The Rodeo Road Trip has all but killed the Spurs’ dwindling playoff chances

Kelley L Cox-USA TODAY Sports

The Spurs went just 2-6 on the RRT. Do they have what it takes to make one last push for the playoffs?

The Rodeo Road Trip used to be the time at which the Spurs started rounding into shape and showing their true potential. That hasn’t been the case lately, and this year they ended it with a 2-6 record but won two of the last three games.

Has the 2019/20 Rodeo Road Trip taught you anything you didn’t know about this iteration of the Spurs? And are you more or less optimistic about a potential late season run than you were before?

Mark Barrington: The overall result was about what I expected, but the outcome of the games made me both more optimistic and less optimistic than I was before the trip. More optimistic if Dejounte Murray can deliver more solid performances as he did in the wins over the Jazz and Thunder, and less optimistic if he disappears like he did in the second game against the Thunder, and in most of the losses. The Spurs need Murray to be good on both ends of the floor for the team to be in the running for a playoff spot, and on his best nights, he looks capable of doing just that. Unfortunately, he just isn’t ready to do it consistently. Chris Paul neutralized him early in the final game of the Rodeo Road Trip by getting him in early foul trouble, and he just has to play smarter. I feel confident that he will learn, but I don’t know if it’s going to happen this year. He seems to be figuring it out, but I think it might be a year or two before he can consistently perform at a high level.

I think the Spurs are playing better at this point in the season than they did in the first half, but they’re still a long ways from being a playoff team. I would be very surprised if the Silver and Black can perform better than the Grizzlies, Pelicans, Blazers and Suns to secure the final playoff spot. One of those teams will go on a hot streak and finish stronger than the Spurs, only to lose to the Lakers in a first-round sweep (or gentleman’s sweep). The best way forward for the Spurs is to continue developing their young players and start planning for a lottery pick.

Marilyn Dubinski: Knowing what we already knew about this team going into the RRT, 2 wins is about what I saw them getting based on the schedule. In that sense, it didn’t teach me much that I didn’t already know — everything good and bad about this team was there already. They can play some really good ball at times, but they are even more prone to having a horrendous stretch that undoes all that good work. That oddity with this group has cost them countless games this season, and if memory serves all six of their RRT losses featured those signature back-breaking stretches of play (whether it was the Spurs playing poorly, the opponent going off, or both). I would say coming out of it I’m equally optimistic about their playoff chances as I was going in, which is to say “not very.” Some of that is just me not allowing myself to believe to avoid disappointment, but it’s still not impossible. Last year they responded to a 1-7 RRT with nine-game winning streak to all but secure a postseason spot (although they went in with much more room for error), and a repeat of that would likely get them right back up into the 8th seed now, but considering they haven’t won more than three in a row this season (and even that has been a rare feat), I just don’t see it happening.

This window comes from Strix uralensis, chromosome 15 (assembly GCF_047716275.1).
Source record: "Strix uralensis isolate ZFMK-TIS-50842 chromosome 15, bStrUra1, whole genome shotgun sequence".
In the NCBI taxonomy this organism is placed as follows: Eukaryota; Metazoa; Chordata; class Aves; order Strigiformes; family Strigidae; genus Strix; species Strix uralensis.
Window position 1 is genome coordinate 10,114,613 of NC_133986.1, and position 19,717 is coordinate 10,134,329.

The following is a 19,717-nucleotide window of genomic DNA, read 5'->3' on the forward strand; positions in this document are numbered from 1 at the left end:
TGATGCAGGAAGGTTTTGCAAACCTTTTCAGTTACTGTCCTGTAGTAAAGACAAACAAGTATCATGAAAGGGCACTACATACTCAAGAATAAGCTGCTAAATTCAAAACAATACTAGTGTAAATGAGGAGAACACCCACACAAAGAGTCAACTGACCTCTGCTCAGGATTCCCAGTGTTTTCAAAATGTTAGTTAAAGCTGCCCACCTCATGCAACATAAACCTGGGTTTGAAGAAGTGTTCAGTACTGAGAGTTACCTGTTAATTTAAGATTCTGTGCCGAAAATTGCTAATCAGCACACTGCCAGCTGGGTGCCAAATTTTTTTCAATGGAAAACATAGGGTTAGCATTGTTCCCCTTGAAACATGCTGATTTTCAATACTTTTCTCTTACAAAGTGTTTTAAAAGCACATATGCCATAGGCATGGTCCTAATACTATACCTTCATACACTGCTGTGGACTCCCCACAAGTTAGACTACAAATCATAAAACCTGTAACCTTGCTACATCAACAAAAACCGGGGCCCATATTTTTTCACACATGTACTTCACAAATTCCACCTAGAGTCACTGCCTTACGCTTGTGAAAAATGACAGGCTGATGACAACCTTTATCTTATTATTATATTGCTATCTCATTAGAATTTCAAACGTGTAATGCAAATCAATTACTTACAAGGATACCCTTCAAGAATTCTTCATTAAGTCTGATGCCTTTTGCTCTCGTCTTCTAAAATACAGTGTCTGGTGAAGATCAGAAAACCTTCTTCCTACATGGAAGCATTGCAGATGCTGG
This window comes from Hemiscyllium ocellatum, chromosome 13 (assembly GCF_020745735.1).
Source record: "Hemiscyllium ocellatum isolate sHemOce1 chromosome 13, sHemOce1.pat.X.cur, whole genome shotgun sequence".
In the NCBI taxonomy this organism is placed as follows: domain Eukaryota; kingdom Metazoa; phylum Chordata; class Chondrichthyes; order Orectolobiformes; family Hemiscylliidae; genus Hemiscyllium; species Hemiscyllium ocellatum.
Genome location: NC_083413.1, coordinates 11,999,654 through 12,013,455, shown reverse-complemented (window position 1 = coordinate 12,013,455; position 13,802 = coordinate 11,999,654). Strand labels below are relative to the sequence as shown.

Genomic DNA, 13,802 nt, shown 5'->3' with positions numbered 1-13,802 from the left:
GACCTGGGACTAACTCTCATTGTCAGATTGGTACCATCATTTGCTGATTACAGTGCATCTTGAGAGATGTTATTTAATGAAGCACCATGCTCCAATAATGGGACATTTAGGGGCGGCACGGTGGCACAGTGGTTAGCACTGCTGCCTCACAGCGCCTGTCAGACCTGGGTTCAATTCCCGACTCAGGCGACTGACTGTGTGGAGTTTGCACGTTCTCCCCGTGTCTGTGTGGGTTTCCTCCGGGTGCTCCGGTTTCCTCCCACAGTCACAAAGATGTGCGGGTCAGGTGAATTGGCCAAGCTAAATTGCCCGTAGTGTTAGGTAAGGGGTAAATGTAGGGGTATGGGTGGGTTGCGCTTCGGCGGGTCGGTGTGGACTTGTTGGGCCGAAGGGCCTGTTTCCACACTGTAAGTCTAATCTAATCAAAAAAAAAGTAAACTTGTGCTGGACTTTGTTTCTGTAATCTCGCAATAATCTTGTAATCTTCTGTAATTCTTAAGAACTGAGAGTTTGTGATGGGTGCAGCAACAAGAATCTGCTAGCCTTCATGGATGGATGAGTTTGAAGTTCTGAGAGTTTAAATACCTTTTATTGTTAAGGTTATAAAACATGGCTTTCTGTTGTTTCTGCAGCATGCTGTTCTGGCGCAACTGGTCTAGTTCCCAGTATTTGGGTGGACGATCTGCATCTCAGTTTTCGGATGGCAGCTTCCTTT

Bruno Passos: I’m not sure I learned anything new, although with each passing couple of games my remaining optimism in a postseason berth has dwindled. Whenever the team puts together some semblance of cohesive defense or a young player’s shown out, it’s felt like there was a regression to the mean around the corner — and that’s generally been the case. If anything, I’m more confident than ever in a fundamentally poor defense holding them back when average-or-better teams are playing up to their abilities.

Jesus Gomez: There were no surprises on the RRT. The Spurs were mostly bad, as they have been all season, but still managed to get some unlikely wins against quality opponents. It’s always tempting to look at those wins and hope that maybe they will spark a turnaround, but by now we know this year’s version of the team just can’t play at a high level consistently. So instead of teaching us something new about these Spurs, the RRT seemed to only confirm what most of us thought about them already: they are a bad team that can occasionally look good when at its absolute best.

I wasn’t all that optimistic about a playoff push before the last few games, so my opinion about it hasn’t changed much. There are now fewer games left, so a run seems a little more unlikely but it probably wasn’t in the cards to begin with. I’m not ready to completely give up the season just yet, but I’m getting there.

J.R. Wilco: I won’t lie: when they won two straight against OKC and Utah, I raised an eyebrow — especially with the way they beat the Jazz. I had more than one thought that began with, “What if they’ve finally put it together? Wouldn’t that be an amazing story.” But I didn’t invest any real energy in it, because it’s the rare team who’s more than what they shown themselves to be through 56 games.

The Rodeo Road Trip has all but killed the Spurs’ dwindling playoff chances
The Rodeo Road Trip has all but killed the Spurs’ dwindling playoff chances

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